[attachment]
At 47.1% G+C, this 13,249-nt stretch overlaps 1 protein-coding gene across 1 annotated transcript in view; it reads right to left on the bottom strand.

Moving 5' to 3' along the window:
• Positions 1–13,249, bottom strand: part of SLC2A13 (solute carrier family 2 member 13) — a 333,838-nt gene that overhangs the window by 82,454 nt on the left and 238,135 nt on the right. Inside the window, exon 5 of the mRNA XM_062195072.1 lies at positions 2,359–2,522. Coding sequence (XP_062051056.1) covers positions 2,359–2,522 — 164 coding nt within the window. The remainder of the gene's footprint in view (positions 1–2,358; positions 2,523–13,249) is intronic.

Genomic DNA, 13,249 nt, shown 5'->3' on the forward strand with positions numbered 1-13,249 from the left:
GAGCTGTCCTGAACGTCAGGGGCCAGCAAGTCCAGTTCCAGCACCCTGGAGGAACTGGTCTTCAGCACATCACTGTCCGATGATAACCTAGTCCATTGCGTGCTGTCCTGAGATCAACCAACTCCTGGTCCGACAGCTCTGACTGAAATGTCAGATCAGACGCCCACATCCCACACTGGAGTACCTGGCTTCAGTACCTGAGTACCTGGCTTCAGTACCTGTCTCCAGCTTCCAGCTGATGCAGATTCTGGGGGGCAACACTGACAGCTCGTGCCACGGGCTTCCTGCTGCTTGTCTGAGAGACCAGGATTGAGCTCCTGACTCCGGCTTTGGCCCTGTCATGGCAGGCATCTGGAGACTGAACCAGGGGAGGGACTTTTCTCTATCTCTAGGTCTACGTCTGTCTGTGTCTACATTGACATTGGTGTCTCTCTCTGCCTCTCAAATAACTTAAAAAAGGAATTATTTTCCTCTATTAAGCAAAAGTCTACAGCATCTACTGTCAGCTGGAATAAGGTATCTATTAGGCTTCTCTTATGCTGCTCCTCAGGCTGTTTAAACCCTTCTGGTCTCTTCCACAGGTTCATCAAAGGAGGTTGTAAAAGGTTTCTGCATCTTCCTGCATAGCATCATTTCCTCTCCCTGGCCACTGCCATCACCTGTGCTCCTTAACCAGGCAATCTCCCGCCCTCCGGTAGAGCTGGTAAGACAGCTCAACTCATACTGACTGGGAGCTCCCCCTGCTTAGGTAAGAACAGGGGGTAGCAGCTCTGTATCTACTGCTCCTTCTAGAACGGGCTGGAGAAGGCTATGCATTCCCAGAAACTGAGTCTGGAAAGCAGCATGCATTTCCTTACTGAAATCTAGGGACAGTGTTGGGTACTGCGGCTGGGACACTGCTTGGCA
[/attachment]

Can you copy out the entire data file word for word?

At 47.1% G+C, this 13,249-nt stretch overlaps 1 protein-coding gene across 1 annotated transcript in view; it reads right to left on the bottom strand.

Moving 5' to 3' along the window:
• Positions 1–13,249, bottom strand: part of SLC2A13 (solute carrier family 2 member 13) — a 333,838-nt gene that overhangs the window by 82,454 nt on the left and 238,135 nt on the right. Inside the window, exon 5 of the mRNA XM_062195072.1 lies at positions 2,359–2,522. Coding sequence (XP_062051056.1) covers positions 2,359–2,522 — 164 coding nt within the window. The remainder of the gene's footprint in view (positions 1–2,358; positions 2,523–13,249) is intronic.

Genomic DNA, 13,249 nt, shown 5'->3' on the forward strand with positions numbered 1-13,249 from the left:
GAGCTGTCCTGAACGTCAGGGGCCAGCAAGTCCAGTTCCAGCACCCTGGAGGAACTGGTCTTCAGCACATCACTGTCCGATGATAACCTAGTCCATTGCGTGCTGTCCTGAGATCAACCAACTCCTGGTCCGACAGCTCTGACTGAAATGTCAGATCAGACGCCCACATCCCACACTGGAGTACCTGGCTTCAGTACCTGAGTACCTGGCTTCAGTACCTGTCTCCAGCTTCCAGCTGATGCAGATTCTGGGGGGCAACACTGACAGCTCGTGCCACGGGCTTCCTGCTGCTTGTCTGAGAGACCAGGATTGAGCTCCTGACTCCGGCTTTGGCCCTGTCATGGCAGGCATCTGGAGACTGAACCAGGGGAGGGACTTTTCTCTATCTCTAGGTCTACGTCTGTCTGTGTCTACATTGACATTGGTGTCTCTCTCTGCCTCTCAAATAACTTAAAAAAGGAATTATTTTCCTCTATTAAGCAAAAGTCTACAGCATCTACTGTCAGCTGGAATAAGGTATCTATTAGGCTTCTCTTATGCTGCTCCTCAGGCTGTTTAAACCCTTCTGGTCTCTTCCACAGGTTCATCAAAGGAGGTTGTAAAAGGTTTCTGCATCTTCCTGCATAGCATCATTTCCTCTCCCTGGCCACTGCCATCACCTGTGCTCCTTAACCAGGCAATCTCCCGCCCTCCGGTAGAGCTGGTAAGACAGCTCAACTCATACTGACTGGGAGCTCCCCCTGCTTAGGTAAGAACAGGGGGTAGCAGCTCTGTATCTACTGCTCCTTCTAGAACGGGCTGGAGAAGGCTATGCATTCCCAGAAACTGAGTCTGGAAAGCAGCATGCATTTCCTTACTGAAATCTAGGGACAGTGTTGGGTACTGCGGCTGGGACACTGCTTGGCA